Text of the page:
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Posted: 1/4/2012 7:53:38 PM EDT
Every man is mandated to serve in the military if he is able, and they keep their automatic rifle after they get out of the service. They can be called upon to defend their country at anytime, and can mobilize in minutes.

Pretty cool view on guns and protecting yourself, your country, and family.

Link Posted: 1/5/2012 2:56:12 AM EDT
While this is true, there are also man other contributing factors,
The standard of living is fairly high,
The people of Switzerland have an amazing work ethic,
The law over there doesn't fuck around.

The flip side to EVERYONE having automatic weapons is that any advantage either party may have is fairly well negated.
The potential victims and the crooks are both armed.
And the vast majority aren't carrying their weapons around all day long every day.

It has a lot to do with the culture, more so than the fact everyone is armed.
Link Posted: 1/5/2012 4:04:17 AM EDT
What about "the elephant in the room?" Wanna take another guess why crime there is so low? Same reason crime in Wyoming is so low.
Link Posted: 1/5/2012 4:26:50 AM EDT
I have spent quite a bit of time working with Swiss folks, and quite a bit of time in Switzerland. Some Swiss feel that they are actually 2 or 3 groups (Swiss German, Swiss French, Swiss Italian), but they are really a pretty homogeneous society. The vast majority of Swiss take great pride in organization, smart thinking, order, and doing things "properly" None of these ingrained attributes are really high on the criminal attribute list, so crime is not something your average Swiss guy is going to be able to generate a "knack" for.

The youth culture is somewhat different, too, think less thug rap/ angry thrash metal, more top 40 and traditional music. A number of my younger coworkers very much enjoy Elvis Presley, and lighter club music. It is not unusual to see a seven year old walking home from school alone through a marketplace in a city like Basel, as most everyone in the market is paying a little bit of attention to the child, to ensure they are safe as they pass them. High school students are pleased to participate in the annual shooting competitions for their area, 300 yard, prone precision shooting with the standard issue military rifle. Kids that do well are rewarded with neat prizes, like popular brand clothing, or small mementos of the occasion.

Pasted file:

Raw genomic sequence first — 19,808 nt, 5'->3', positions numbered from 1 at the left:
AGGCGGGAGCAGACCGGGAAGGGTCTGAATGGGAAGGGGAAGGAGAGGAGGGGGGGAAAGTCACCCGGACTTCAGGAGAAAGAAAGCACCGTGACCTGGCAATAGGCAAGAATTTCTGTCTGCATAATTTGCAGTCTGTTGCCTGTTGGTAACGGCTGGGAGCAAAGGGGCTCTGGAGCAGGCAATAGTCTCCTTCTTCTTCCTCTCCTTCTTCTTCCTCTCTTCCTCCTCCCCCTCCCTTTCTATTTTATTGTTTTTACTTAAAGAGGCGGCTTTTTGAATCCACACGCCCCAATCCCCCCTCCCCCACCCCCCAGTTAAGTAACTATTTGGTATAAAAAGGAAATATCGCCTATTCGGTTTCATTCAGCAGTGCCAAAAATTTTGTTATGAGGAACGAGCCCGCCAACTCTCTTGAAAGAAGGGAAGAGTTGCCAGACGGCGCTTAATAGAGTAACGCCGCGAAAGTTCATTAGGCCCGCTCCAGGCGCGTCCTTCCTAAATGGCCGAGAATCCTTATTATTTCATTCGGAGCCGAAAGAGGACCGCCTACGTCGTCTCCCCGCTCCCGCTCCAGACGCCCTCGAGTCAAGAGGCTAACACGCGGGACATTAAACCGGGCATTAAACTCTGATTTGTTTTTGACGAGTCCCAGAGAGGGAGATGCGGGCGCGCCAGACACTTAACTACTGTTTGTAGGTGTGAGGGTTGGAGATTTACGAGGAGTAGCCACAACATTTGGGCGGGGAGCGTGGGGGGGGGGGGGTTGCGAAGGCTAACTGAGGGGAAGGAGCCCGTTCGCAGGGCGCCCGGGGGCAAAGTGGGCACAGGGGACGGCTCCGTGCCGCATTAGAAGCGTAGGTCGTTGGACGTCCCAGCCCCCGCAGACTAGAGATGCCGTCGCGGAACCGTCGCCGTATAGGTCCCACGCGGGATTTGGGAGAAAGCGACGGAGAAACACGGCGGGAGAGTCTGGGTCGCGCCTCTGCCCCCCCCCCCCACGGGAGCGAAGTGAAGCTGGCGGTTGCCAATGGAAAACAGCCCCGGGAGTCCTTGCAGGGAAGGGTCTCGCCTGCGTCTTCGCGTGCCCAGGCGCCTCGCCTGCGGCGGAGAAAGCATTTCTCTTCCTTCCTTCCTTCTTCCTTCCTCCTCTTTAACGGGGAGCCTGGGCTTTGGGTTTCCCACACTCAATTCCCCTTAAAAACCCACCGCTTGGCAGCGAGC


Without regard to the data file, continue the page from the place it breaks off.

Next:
It's a pretty different world, there are good things to be said about it, it's also a bit uncomfortable for those that think differently, or try to do things in a "Non Swiss" way. The Swiss are good people. I'll be staying here in Georgia though. Georgians are good people, too.
Link Posted: 1/5/2012 6:07:01 AM EDT
[Last Edit: 1/5/2012 6:08:02 AM EDT by s30series]
My research methods proposal was on the Swiss. Titled, A Shot At Crime: Gun Ownership and the Effects Of Victimization. I can post if you want to learn some interesting crime and gun stats about Switzerland
Link Posted: 1/5/2012 6:19:59 AM EDT
Please do, should be a good read.

Link Posted: 1/5/2012 7:06:41 AM EDT
[Last Edit: 1/5/2012 7:19:30 AM EDT by jeffco55]
Originally Posted By s30series:
My research methods proposal was on the Swiss. Titled, A Shot At Crime: Gun Ownership and the Effects Of Victimization. I can post if you want to learn some interesting crime and gun stats about Switzerland

Post it up.

Also to comment on the original topic. America is a melting pot of several different cultures and the clash between some of those cultures and clashing within some of those cultures are the reason for most of our violence. I think I remember seeing that a 15-60yrold Caucasian male is safer in America than he is in several of the EU countries.

Link Posted: 1/5/2012 8:51:37 AM EDT
[Last Edit: 1/5/2012 8:52:40 AM EDT by s30series]
Ill post it when i get home. It was for research methods in CJ at KSU with Dr. Petersen....got an "A" on it which i am told is very rare for her proposals.

Basically, the Swiss are awesome....their towns compete with each other in local shooting competitions. They are required (while in service) to keep a Sig 55X series in the home with them...more so for readiness than protection....
Link Posted: 1/5/2012 1:02:55 PM EDT
Switzerland is a terrific place. It's clean, organized, cultured, and safe as milk. It's also expensive as hell.

They're also very strict with immigration. I looked into emigrating there after retiring, and they really weren't interested. They had a pretty specific list of desirable attributes, and they involved careers that serviced the populace, (like doctors) very high educational background, (like phds) and tons of cash.

And you pretty much need at least two, if not all three.

As a high school dropout that really just got lucky in life, they were not interested in me at all. Denied!

Link Posted: 1/5/2012 1:25:58 PM EDT
Originally Posted By Fragalistic:
What about "the elephant in the room?" Wanna take another guess why crime there is so low? Same reason crime in Wyoming is so low.

they have Buffalo in Switzerland?
Link Posted: 1/5/2012 3:30:50 PM EDT
Originally Posted By birdbarian:
Originally Posted By Fragalistic:
What about "the elephant in the room?" Wanna take another guess why crime there is so low? Same reason crime in Wyoming is so low.

they have Buffalo in Switzerland?

High density of horny cowboys and oil-patch workers?

Link Posted: 1/5/2012 3:50:50 PM EDT
[Last Edit: 1/5/2012 3:54:31 PM EDT by s30series]